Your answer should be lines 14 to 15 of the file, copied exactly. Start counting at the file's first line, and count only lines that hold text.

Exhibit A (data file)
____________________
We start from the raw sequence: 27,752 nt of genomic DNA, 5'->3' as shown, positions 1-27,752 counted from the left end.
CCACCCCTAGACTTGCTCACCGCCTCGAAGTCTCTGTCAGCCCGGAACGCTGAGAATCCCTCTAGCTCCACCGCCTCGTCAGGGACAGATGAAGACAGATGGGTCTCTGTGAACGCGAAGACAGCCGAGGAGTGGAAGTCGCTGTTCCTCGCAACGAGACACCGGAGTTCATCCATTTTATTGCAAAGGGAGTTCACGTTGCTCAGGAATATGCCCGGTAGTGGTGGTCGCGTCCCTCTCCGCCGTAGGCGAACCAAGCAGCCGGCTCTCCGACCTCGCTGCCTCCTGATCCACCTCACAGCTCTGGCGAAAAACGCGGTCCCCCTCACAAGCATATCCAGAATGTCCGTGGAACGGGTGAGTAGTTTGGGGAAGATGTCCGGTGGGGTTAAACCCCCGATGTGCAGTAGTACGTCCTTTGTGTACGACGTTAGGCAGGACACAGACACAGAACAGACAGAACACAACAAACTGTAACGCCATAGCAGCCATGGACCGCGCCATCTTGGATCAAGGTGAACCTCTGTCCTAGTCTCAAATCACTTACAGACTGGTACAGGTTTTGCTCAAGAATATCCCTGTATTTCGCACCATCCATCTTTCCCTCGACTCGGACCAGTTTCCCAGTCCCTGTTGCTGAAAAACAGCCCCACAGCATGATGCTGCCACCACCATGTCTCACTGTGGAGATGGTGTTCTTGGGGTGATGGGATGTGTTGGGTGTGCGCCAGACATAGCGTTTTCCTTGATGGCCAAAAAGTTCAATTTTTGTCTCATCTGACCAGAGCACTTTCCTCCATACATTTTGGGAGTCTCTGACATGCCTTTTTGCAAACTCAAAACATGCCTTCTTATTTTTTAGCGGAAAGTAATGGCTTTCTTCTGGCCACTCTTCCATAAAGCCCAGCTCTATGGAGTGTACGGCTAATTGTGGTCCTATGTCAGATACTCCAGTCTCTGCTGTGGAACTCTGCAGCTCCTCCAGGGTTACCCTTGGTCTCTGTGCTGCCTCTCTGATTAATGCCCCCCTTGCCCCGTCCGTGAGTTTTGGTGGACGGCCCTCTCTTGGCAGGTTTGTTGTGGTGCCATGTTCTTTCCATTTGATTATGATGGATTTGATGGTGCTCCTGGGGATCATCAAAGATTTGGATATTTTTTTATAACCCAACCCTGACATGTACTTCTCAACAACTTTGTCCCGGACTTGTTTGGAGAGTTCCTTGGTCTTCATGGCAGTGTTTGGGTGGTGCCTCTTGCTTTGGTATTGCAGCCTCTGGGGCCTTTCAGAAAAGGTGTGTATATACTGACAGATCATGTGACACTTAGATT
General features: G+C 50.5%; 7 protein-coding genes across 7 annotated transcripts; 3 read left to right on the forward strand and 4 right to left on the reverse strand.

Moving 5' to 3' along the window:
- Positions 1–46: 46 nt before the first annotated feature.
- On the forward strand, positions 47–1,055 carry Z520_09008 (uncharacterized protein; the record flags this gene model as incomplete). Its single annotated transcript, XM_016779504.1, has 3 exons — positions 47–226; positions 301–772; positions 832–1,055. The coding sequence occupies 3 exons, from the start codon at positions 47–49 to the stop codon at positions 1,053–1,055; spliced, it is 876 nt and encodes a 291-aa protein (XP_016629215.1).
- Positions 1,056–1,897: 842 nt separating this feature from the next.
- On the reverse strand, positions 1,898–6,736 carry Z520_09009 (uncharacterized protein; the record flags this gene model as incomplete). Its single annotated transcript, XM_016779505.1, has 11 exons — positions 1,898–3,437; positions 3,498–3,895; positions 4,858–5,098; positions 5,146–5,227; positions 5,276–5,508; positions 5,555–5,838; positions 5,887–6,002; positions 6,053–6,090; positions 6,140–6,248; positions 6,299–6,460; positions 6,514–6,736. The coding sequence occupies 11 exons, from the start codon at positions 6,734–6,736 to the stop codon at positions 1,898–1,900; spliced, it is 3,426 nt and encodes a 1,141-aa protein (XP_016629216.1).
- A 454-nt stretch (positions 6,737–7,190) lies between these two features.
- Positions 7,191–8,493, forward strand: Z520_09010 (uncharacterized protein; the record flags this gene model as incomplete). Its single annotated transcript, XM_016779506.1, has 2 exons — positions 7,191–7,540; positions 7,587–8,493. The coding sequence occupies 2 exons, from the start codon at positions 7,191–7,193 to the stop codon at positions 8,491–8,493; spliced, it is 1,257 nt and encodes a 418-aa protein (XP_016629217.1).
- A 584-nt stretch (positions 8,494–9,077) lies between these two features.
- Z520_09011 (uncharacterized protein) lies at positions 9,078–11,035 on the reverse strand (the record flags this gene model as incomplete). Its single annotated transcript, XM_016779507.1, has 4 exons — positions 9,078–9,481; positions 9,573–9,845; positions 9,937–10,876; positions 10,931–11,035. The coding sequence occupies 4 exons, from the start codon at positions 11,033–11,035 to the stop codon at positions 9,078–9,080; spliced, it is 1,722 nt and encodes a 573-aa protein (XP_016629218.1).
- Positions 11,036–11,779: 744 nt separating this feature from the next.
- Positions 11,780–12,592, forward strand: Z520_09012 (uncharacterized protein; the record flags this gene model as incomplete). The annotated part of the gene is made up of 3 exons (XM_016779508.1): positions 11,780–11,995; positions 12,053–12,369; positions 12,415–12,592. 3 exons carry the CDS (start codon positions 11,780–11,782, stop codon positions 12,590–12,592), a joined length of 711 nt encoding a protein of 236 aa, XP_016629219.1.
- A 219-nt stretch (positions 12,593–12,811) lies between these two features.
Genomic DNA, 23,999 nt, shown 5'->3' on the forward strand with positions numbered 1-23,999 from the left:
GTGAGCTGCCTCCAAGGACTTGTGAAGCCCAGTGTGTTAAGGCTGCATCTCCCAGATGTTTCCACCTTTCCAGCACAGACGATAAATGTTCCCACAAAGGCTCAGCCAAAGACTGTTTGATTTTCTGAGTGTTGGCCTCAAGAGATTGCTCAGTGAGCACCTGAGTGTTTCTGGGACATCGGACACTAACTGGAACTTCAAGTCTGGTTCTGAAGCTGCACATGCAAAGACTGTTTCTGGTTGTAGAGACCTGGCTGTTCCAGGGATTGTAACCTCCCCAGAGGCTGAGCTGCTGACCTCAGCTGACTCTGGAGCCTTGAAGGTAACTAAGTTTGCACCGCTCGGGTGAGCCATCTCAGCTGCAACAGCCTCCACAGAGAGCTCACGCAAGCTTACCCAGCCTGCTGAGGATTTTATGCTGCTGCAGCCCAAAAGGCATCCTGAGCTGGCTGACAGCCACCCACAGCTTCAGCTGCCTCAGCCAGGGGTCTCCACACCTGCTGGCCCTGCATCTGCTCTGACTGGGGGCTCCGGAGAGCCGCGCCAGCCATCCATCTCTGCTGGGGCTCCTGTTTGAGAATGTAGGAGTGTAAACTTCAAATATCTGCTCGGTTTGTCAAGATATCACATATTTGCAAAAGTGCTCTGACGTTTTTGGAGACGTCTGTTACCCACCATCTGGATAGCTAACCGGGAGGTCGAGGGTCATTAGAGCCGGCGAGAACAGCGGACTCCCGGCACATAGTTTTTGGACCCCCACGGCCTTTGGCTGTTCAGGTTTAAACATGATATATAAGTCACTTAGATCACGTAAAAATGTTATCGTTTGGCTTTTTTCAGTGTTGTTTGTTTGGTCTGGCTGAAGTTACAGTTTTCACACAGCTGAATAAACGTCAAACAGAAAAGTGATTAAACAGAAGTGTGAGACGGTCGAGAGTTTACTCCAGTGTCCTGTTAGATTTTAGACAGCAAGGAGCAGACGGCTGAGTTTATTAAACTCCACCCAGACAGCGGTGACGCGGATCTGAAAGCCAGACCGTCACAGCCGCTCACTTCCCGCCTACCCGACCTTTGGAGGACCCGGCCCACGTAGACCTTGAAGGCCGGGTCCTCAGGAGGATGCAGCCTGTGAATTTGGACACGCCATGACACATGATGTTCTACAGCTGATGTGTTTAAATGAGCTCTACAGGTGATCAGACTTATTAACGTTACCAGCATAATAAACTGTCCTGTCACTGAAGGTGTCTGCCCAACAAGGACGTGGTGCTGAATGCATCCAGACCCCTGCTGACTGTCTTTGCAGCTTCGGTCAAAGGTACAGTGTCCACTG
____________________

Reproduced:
- Positions 11,780–12,592, forward strand: Z520_09012 (uncharacterized protein; the record flags this gene model as incomplete). The annotated part of the gene is made up of 3 exons (XM_016779508.1): positions 11,780–11,995; positions 12,053–12,369; positions 12,415–12,592. 3 exons carry the CDS (start codon positions 11,780–11,782, stop codon positions 12,590–12,592), a joined length of 711 nt encoding a protein of 236 aa, XP_016629219.1.
- A 219-nt stretch (positions 12,593–12,811) lies between these two features.